Saturday, July 29, 2006

Who Knows?

There are so many unknowns in the short period of the current Hizbollah crisis that it is difficult to do more than make educated guesses about what Israel is trying to do and what they are accomplishing or failing to accomplish.

Hizbollah is being hurt, I have no doubt. My main question is whether Israel can hurt them badly enough in this round of fighting to do Israel any good. Strategypage writes:

Israel has destroyed most of Hizbollah's economic assets, and is now going after the military ones. There are thousands of bunkers, fortified buildings and tunnel complexes in southern Lebanon that Hizbollah can use to fight from. Israeli troops may have to battle through all of them to cripple Hizbollahs military strength. Israel has done this successfully against the Palestinians for years. This will not be reported very accurately in the media because that would be boring. Israeli tactics are methodical and, well, not very dramatic. The mass media needs excitement, and when they can't find it, they invent it. Think back to the many battles Israel has had with the Palestinians, or the reporting on the American three week march on Baghdad in 2003, and remember what the pundits were saying, compared to what was actually happening. The mass media depends on most people not retaining any memories like that, and being willing to accept breathless, and inaccurate, reports of the current wars.

I've admitted that while I think Israel is too unfocused, my inability to tell what is going on in any detail may mean that I can't see what Israel is focusing on. Strategypage notes this difficulty:

Getting accurate news about the fighting in southern Lebanon is complicated by the fact that Hizbollah, the Lebanese and most of the media are more concerned about producing propaganda and excitement, than in reporting facts.

At best, the press is poor at reporting on the significance of military actions. And since Israel is not known for providing lots of information given their desire to keep the enemy in the dark, the press is worse than usual in this crisis, I'm sure.

Given Israel's military track record, I don't believe they are getting beaten in battle no matter what the media says about unexpectedly fierce Hizbollah resistance. Far more Hizbollah terrorists are dying than Israeli soldiers, I am quite sure. Israel may be fighting on a very narrow front by committing only small ground forces into a narrow area of south Lebanon, but even granting the enemy that huge advantage, I am sure that the Israelis are giving better than they are getting.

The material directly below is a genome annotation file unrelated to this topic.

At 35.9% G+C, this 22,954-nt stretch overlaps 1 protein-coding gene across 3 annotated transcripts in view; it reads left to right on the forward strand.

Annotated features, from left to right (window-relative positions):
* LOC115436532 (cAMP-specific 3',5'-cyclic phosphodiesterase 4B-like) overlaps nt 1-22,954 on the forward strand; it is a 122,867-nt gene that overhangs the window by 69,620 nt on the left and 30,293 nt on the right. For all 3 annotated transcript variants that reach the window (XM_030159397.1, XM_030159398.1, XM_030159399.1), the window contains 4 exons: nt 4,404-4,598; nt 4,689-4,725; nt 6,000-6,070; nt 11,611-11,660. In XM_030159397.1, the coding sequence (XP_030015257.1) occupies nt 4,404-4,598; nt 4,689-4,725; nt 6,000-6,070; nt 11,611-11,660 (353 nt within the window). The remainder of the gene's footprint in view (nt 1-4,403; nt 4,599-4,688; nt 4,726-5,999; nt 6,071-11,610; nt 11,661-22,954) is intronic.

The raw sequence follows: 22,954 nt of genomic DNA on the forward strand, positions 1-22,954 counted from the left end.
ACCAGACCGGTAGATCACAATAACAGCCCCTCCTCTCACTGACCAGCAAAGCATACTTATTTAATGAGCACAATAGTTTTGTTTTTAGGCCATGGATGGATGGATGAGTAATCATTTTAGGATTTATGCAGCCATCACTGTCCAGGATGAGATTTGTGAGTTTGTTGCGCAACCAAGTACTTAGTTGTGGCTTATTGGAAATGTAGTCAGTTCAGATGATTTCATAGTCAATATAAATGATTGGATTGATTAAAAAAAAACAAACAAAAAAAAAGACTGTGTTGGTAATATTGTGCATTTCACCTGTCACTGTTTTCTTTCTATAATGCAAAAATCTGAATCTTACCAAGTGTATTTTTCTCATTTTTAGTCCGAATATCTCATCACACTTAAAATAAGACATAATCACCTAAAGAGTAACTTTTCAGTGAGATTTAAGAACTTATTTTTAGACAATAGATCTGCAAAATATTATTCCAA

I just don't know if Israel's campaign will produce results before they have to call it off because of precision ammo shortages, financial cost, the need to put reservists back into the civilian economy, troop casualties, or pressure from the international community because of unintended Lebanesse casualties (real or imagined). You can call it methodical. Or you can call it too slow. I don't know which it is. I suspect the latter.

Nor do I know if Hizbollah is agreeing to a ceasefire out of desperation to avoid Israeli military attacks or because of pressure from the rest of the Lebanese government. I don't even know if Hizbollah people in Beirut even knows what is happening to their forces in south Lebanon with any accuracy. So I suspect that they are giving in to pressure from other Lebanese. It is possible that they'd be desperate to end the fighting if they actually knew what was going on not far to the south. I don't believe they really know what is going on.

I just don't know at this point. And it is frustrating. But I suspect that Israeli tactical successes have been nullified by Israeli strategic mistakes. I think this round will end without a clear Israeli success and that Israel will be forced to prepare for the next round. With the benefit of this experience, I do think the next round will bring a clear Israeli victory over Hizbollah.